Under-fire South African company Khato Civils is aggressively expanding into the rest of the continent where it has scored multimillion-dollar contracts in Zimbabwe, Ghana, Botswana and Malawi.
This move follows the negative publicity the company received last year when it abandoned site at the R3.3 billion Giyani Water Project last October following nine months of non-payment by Lepelle Northern Water, which falls under the water and sanitation department.
The company could not pay its 500 employees and was forced to retrench them.
Khato Civils CEO Mongezi Mnyani said the company had decided to diversify its business and look for opportunities elsewhere on the continent.
African countries had “no money” and were pressed to spend whatever they had on social projects, such as education and health, he said.
“As Khato, we have decided to go to the market to source funding to implement government projects,” Mnyani said.
Lepelle Northern Water appointed LTE Consulting for the project in 2014 to supply water to 55 rural villages in Giyani, Limpopo. In turn, LTE appointed Khato Civils as a subcontractor to lay bulk water supply pipes and South Zambezi Engineering Services to design the project.
Immediately after Khato’s withdrawal from Giyani, the Special Investigating Unit (SIU) issued summons in the Limpopo High Court in Polokwane to claim back R2.2 billion that had been paid to LTE, Khato Civils and South Zambezi because it claimed that the tender was illegally awarded to LTE.
Khato Civils has filed papers disputing the SIU’s allegations and is demanding an outstanding R45 million in the construction work that it says it did on the project.
The company argues that it can show the SIU that the work it was contracted to do was 95% complete and that the R2.2 billion went to local contractors, VAT, labour, professional designs and project management, materials and diesel.
Mnyani said that Khato Civils had, therefore, been partnering with investors from Europe, China and the US to deliver projects and they had shown an appetite to invest their money.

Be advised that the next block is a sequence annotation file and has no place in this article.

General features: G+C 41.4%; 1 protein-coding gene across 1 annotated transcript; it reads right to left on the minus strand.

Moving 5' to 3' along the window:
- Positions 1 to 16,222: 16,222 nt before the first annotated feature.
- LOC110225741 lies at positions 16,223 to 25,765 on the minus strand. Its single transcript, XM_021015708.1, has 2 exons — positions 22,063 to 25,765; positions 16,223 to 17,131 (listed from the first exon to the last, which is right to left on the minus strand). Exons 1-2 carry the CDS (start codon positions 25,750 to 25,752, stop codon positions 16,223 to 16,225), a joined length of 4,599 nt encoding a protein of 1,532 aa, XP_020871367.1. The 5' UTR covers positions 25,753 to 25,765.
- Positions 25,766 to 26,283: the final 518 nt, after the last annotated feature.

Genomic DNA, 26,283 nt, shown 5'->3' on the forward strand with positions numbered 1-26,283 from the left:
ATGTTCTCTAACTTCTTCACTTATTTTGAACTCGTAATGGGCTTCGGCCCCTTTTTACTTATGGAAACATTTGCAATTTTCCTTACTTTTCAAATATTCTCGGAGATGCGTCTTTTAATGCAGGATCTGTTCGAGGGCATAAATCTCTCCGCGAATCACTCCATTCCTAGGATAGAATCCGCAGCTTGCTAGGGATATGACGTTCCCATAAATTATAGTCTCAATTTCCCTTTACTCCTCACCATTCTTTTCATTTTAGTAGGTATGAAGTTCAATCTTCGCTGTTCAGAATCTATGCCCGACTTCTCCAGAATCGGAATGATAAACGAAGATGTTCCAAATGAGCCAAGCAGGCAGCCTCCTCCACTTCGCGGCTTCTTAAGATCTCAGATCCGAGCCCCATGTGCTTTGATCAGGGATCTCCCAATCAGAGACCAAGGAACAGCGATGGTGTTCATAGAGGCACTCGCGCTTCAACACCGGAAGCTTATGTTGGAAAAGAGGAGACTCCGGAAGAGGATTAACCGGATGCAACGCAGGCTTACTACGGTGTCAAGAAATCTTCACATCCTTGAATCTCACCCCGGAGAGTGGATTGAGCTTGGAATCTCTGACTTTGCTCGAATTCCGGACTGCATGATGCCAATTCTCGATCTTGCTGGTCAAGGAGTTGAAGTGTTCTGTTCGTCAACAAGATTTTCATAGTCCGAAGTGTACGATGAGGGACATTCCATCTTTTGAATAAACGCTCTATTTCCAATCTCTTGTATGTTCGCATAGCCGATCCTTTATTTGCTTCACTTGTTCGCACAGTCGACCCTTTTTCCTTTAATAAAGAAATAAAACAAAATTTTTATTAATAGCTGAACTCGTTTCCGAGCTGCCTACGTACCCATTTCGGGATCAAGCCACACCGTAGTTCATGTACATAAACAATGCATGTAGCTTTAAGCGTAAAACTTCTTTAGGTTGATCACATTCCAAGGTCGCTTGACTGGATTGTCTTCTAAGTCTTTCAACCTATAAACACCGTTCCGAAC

Mnyani said that Khato Civils had won tenders to:
. Construct a three-lane stretch of a 900km user-pay system (toll) road from Beitbridge to Victoria Falls in Zimbabwe.
The road holds international importance in the network serving South Africa, Zimbabwe, Botswana, Zambia, Namibia, Angola and the Democratic Republic of Congo.
The Zimbabwean government and the joint venture are sourcing feasibility study funds valued at $3.8 million from funders and construction work will cost about $2 billion.
Khato Civils will then sign a 35-year concession. This upgrade is expected to increase tourism and commercial traffic volumes.
. Construct and upgrade a six-lane stretch of a 246km road from Ghana’s capital, Accra, to Kumasi, which is notorious for fatalities.
The joint venture will sign a 35-year concession with the Ghana Highways Authority and a feasibility study worth $15.6 million is being done.
The estimated cost of the construction is $2.9 billion. The road carries 34 000 vehicles a day and links Ghana to Tema Harbour, and its land-locked neighbours Burkina Faso, Mali and Niger.
. Upgrade two pump stations in Selebi-Phikwe, Botswana, and construct a 100km water pipeline valued at 195.2 million Botswana pula (about R262 million).
. Construct a 125km pipeline to carry water from Lake Malawi to the country’s capital city, Lilongwe.
This project is worth $500 million. The Malawian government is sourcing money for the project as a loan and the project is expected to generate R1.6 billion by 2040.
“Most governments are taking the route of raising money from the market to deliver projects. It is a win-win situation because government gets a percentage and can use the money to deliver projects. On the other hand, citizens are happy to pay for a good service,” Mnyani said.
“Investors are careful and need government guarantees to undertake such projects to be sure that the loans will be repaid. As Khato we are careful where we go and do business … There must be political stability,” he said.
The company’s policy is that 30% of the work is given to local contractors and that it invests in building offices where it works. The company is building offices in Botswana, and will do so in Zimbabwe and Ghana.
Khato Civils’ chairperson, Simbi Phiri, said that the company had stood up to unfair criticism in South Africa, Botswana and Malawi.
In Botswana and Malawi, the company has won its court challenges.
“In Giyani we pulled out because of a lack of consistent payment and we had done 95% of the work. As long as the value of a project is higher than R200 million, certain people start innuendos that have no basis at all and believe that the whole budget goes to the contractor,” Phiri said.
“As contractors, money transits through us to other people, such as local contractors. The economy of Giyani picked up and we did our corporate social investment projects there,” he said.
Khato Civils has also been involved in various projects locally, such as the M1 Double Decker Bridge rehabilitation and upgrade in Johannesburg.
This project was worth R170.5 million.
The company has been involved in the Saldanha Bay new bulk electrical supply infrastructure and the construction of outfall sewer pipelines in Polokwane.
The Saldanha project was worth R493.2 million and the Polokwane job was valued at R81.3 million.
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